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BackgroundThe Relatives Education And Coping Toolkit (REACT) is an online supported self-management toolkit for relatives of people with psychosis or bipolar designed to improve access to NICE recommended information and emotional support.AimsOur aim was to determine clinical and cost-effectiveness of REACT including a Resource Directory (RD), versus RD-only.MethodsA primarily online, observer-blind randomised controlled trial comparing REACT (including RD) with RD only (registration ISRCTN72019945). Participants were UK relatives aged > = 16, with high distress (assessed using the GHQ-28), and actively help-seeking, individually randomised, and assessed online. Primary outcome was relatives' distress (GHQ-28) at 24 weeks. Secondary outcomes were wellbeing, support, costs and user feedback.ResultsWe recruited 800 relatives (REACT = 399; RD only = 401) with high distress at baseline (GHQ-28 REACT mean 40.3, SD 14.6; RD only mean 40.0, SD 14.0). Median time spent online on REACT was 50.8 min (IQR 12.4-172.1) versus 0.5 min (IQR 0-1.6) on RD only. Retention to primary follow-up (24 weeks) was 75% (REACT n = 292 (73.2%); RD-only n = 307 (76.6%)). Distress decreased in both groups by 24 weeks, with no significant difference between the two groups (- 1.39, 95% CI -3.60, 0.83, p = 0.22). Estimated cost of delivering REACT was £62.27 per person and users reported finding it safe, acceptable and convenient. There were no adverse events or reported side effects.ConclusionsREACT is an inexpensive, acceptable, and safe way to deliver NICE-recommended support for relatives. However, for highly distressed relatives it is no more effective in reducing distress (GHQ-28) than a comprehensive online resource directory.Trial registrationISRCTN72019945 prospectively registered 19/11/2015.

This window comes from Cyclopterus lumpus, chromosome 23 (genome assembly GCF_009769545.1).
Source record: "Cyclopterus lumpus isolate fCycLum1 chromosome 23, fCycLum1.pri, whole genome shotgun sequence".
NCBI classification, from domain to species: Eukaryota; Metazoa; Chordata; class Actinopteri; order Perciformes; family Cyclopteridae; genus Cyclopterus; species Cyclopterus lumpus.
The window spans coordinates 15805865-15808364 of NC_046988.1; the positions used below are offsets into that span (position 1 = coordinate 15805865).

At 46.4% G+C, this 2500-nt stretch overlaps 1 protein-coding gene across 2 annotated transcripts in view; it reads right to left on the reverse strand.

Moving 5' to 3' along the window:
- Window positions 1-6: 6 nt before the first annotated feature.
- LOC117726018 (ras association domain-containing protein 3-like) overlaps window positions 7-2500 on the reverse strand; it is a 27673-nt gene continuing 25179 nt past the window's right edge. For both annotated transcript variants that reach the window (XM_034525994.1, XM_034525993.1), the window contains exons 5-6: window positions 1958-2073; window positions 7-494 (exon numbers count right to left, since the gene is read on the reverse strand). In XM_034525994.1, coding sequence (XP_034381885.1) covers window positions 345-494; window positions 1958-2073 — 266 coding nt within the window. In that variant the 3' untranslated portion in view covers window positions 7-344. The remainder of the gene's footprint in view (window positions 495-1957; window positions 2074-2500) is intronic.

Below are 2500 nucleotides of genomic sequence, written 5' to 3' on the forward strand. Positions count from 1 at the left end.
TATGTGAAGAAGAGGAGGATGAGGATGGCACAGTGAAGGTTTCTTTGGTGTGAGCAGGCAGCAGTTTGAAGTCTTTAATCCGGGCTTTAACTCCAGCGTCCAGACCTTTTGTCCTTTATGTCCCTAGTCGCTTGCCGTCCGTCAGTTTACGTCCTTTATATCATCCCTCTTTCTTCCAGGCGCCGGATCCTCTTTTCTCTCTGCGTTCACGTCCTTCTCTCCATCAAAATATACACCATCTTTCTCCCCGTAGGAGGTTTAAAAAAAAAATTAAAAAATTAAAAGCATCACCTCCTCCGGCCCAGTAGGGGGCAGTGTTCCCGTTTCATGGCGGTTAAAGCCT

Original publication




Journal article


Bmc psychiatry

Publication Date





Spectrum Centre for Mental Health Research, Division of Health Research, Faculty of Health and Medicine, Lancaster University, Lancaster, UK.


Humans, Treatment Outcome, Adaptation, Psychological, Bipolar Disorder, Psychotic Disorders, Internet, Self-Management